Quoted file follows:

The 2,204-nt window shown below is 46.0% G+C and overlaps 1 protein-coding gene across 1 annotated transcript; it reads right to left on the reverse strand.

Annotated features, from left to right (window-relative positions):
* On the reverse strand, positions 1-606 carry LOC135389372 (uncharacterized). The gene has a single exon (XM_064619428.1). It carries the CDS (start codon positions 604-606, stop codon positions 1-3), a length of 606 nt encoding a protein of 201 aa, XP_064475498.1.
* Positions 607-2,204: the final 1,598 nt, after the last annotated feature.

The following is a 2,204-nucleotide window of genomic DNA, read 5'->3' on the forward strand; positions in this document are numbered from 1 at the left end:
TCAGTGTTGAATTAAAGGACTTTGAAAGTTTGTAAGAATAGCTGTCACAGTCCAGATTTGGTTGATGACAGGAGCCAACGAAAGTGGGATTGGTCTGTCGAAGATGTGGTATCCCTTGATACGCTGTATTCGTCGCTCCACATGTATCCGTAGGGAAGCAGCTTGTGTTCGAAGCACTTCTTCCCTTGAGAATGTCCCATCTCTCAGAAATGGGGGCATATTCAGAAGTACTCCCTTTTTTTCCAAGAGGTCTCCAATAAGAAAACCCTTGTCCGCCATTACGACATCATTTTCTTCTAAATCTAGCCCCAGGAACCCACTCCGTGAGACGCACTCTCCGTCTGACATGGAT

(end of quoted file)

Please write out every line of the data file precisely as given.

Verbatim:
The 2,204-nt window shown below is 46.0% G+C and overlaps 1 protein-coding gene across 1 annotated transcript; it reads right to left on the reverse strand.

Annotated features, from left to right (window-relative positions):
* On the reverse strand, positions 1-606 carry LOC135389372 (uncharacterized). The gene has a single exon (XM_064619428.1). It carries the CDS (start codon positions 604-606, stop codon positions 1-3), a length of 606 nt encoding a protein of 201 aa, XP_064475498.1.
* Positions 607-2,204: the final 1,598 nt, after the last annotated feature.

The following is a 2,204-nucleotide window of genomic DNA, read 5'->3' on the forward strand; positions in this document are numbered from 1 at the left end:
TCAGTGTTGAATTAAAGGACTTTGAAAGTTTGTAAGAATAGCTGTCACAGTCCAGATTTGGTTGATGACAGGAGCCAACGAAAGTGGGATTGGTCTGTCGAAGATGTGGTATCCCTTGATACGCTGTATTCGTCGCTCCACATGTATCCGTAGGGAAGCAGCTTGTGTTCGAAGCACTTCTTCCCTTGAGAATGTCCCATCTCTCAGAAATGGGGGCATATTCAGAAGTACTCCCTTTTTTTCCAAGAGGTCTCCAATAAGAAAACCCTTGTCCGCCATTACGACATCATTTTCTTCTAAATCTAGCCCCAGGAACCCACTCCGTGAGACGCACTCTCCGTCTGACATGGAT